Trying to uninstall some of these questionable payloads can be next to impossible for the novice and  advanced user to fix. Once you’ve swallowed the hook like and sinker you could be in computer hell until you can restore, remove or reinstall your OS and apps. Search monetization and app installation make a lot of money for the Toolbar and Installer companies who sign up publishers to be a part of their network and pay them $$ for each install. It’s usually a lucrative arrangement for both parties and more software publishers are relying on it for income. And when it’s on the up and up it’s fine.

I recently attended the Affiliate Summit ASE 2013 (August 18-20, 2013)  at the Pennsylvania Convention Center in Philadelphia, PA. Affiliate Summit is one of my favorite conferences  and I plan on attending Vegas 2014. Among the exhibitors, were many Toolbar and Installer vendors. We spoke to a few of them and got their take on this segment of the software publisher monetization market. Some were very candid and truthful. In order to survive the urge to dabble in stealth installation methods is getting more and more attractive.  Some vendors see the death of the toolbar business within 18 months and are already planning for the future. As often happens,  market forces can dictate market direciton. What we see happening  is a few desperate attempts to keep monetization flowing at all costs. Longer players in this market will avoid falling into this pit and damaging their reputation. The importance of reputation management has always been important.

Developing, distributing and getting paid for the for your software programming efforts has always been a difficult proposition for most small software developers. Business application developers haven’t had it quite as tough. Consumer focused software publishers have been hurting for the last several years due to many reasons including the proliferation of free apps and the app store pricing model. Smartphones apps are replacing  functionality of some desktop apps. The unethical Toolbar/Install business can be a very lucrative but distasteful answer to make a living for those software developers who would have otherwise gone out of business. Fortunately, for some publishers most people never know what the source of their misfortune is otherwise, publishers would play “Russian Roulette” with their reputation.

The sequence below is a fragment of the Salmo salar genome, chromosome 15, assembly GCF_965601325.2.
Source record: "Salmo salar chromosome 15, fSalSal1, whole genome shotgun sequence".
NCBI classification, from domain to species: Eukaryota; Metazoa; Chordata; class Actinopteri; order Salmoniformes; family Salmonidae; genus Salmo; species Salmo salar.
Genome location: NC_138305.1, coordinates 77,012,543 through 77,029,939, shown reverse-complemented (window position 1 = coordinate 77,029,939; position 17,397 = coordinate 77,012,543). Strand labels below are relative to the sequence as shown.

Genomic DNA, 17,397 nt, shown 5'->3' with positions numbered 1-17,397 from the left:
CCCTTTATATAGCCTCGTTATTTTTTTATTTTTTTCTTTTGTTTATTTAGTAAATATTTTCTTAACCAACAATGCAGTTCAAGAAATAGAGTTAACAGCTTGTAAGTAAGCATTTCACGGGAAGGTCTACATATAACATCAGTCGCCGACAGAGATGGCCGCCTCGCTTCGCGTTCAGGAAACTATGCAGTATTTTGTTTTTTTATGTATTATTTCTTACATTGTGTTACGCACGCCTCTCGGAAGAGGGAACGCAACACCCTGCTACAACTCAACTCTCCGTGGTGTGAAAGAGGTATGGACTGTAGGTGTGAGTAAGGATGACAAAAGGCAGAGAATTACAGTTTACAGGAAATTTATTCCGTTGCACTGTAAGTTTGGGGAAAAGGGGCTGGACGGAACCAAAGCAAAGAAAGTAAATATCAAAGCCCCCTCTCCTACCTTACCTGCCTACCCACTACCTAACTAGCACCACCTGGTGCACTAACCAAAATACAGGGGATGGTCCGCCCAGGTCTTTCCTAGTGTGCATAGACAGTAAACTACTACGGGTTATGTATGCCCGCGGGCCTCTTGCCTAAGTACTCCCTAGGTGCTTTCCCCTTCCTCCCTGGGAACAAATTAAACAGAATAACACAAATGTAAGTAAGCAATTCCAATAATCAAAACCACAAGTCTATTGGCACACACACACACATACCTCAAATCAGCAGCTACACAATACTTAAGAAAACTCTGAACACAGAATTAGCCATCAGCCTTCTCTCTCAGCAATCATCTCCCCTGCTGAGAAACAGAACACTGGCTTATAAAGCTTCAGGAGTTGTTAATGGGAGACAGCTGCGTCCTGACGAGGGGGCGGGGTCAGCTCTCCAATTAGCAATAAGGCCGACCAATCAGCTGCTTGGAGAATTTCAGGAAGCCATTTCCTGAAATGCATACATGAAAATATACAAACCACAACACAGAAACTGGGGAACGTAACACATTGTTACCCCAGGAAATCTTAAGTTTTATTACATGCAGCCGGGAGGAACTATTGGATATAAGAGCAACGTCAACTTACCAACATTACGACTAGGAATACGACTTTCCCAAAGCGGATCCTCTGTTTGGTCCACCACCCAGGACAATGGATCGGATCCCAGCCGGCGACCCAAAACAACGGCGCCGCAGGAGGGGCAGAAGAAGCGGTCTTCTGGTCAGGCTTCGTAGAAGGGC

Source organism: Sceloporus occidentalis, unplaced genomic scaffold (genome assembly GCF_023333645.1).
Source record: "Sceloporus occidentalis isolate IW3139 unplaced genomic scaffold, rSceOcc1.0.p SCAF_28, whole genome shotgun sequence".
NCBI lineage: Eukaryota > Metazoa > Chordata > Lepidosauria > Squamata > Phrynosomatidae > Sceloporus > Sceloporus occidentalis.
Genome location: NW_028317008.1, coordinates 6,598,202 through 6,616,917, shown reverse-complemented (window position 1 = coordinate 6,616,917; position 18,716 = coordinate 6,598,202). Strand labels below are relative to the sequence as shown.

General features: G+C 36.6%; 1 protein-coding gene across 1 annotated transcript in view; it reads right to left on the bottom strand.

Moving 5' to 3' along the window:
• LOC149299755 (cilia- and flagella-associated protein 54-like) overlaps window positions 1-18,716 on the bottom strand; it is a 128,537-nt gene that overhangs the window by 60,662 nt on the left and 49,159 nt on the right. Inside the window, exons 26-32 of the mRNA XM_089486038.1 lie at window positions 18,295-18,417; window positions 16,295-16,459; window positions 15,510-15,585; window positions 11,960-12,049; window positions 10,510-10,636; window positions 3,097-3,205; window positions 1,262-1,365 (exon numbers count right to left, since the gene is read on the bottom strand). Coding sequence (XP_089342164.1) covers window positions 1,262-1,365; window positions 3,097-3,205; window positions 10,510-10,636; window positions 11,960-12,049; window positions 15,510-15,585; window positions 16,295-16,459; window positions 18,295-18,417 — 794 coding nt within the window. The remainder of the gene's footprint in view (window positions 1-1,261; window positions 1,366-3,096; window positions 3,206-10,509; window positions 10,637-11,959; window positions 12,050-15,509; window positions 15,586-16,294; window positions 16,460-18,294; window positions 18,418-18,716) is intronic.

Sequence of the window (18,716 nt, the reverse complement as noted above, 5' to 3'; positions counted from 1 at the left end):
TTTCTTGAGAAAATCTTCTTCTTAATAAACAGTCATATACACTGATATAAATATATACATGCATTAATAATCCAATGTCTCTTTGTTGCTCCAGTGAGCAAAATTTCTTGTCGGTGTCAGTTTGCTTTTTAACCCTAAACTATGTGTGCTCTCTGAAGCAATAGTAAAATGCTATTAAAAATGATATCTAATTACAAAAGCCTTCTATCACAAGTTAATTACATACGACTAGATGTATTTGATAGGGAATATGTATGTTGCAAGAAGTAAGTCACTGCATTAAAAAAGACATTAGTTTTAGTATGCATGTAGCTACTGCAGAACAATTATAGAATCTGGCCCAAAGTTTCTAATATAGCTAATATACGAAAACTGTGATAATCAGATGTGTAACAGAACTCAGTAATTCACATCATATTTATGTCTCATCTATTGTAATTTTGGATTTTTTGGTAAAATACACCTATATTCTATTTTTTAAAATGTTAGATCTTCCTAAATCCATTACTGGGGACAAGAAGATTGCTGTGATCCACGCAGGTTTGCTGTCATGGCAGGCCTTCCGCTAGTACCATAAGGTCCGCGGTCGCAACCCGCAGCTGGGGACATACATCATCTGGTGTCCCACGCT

One thing is certain. The industry will have to clean itself up or users will need to find a “safe place” to download software for the desktop. It’s not likely that desktop software will disappear in the next 18 months. Monetization solutions need to come clean and provide seamless uninstalls and have “a do no harm doctrine” before they pollute the pond they fish in. As it dries up, the fish will be swimming closer and closer and the experience will be pervasive.

Howard Sobel, AppVisor

Apple Announces Major Change to Affiliate Program

Written by Joel Diamond on . Posted in Blog

If you you’ve signed up for the Apple Affiliate Program, you may have learned that Apple is leaving the Linkshare affiliate network with plans to replace it with "Performance Horizon Group (PHG). Unknown to us, Apple also had another affiliate solution with third party DGM Networks, but Apple is also abandoning this for PHG as well. The loss of Apple on Linkshare may be a shock; but remember that Linkshare remains an invaluable affiliate network, supporting software publishers since Microsoft remains a premier client. Linkshare will continue to be supported in the PAD Specification.

Apple is advising existing affiliates migrating to the new network so they can maintain earning existing commissions, while replacing their Linkshare and DGM links before October 1st, 2013. It is almost certain that PHG will be under evaluation for official addition to the PAD Specification by this date.

Apple is claiming three main benefits to PHG over existing terms with it’s affiliates. First, the standard commission will be increased from 5% to 7%. Second, affiliates will earn commissions on purchases within a 24 hours period. (We didn’t know that commissions were only earned when they occurred in real time). Third, improved global affiliate tracking support will allow commissions from purchases from Mexico, Australia, New Zealand, Russia, Japan and more. The Apple iTunes affiliate signup to the PHG Program for existing affiliates is available here: http://affiliate.itunes.apple.com/apply

The Apple Itunes affiliate signup to the PHG Program for existing affiliates is available here: http://affiliate.itunes.apple.com/apply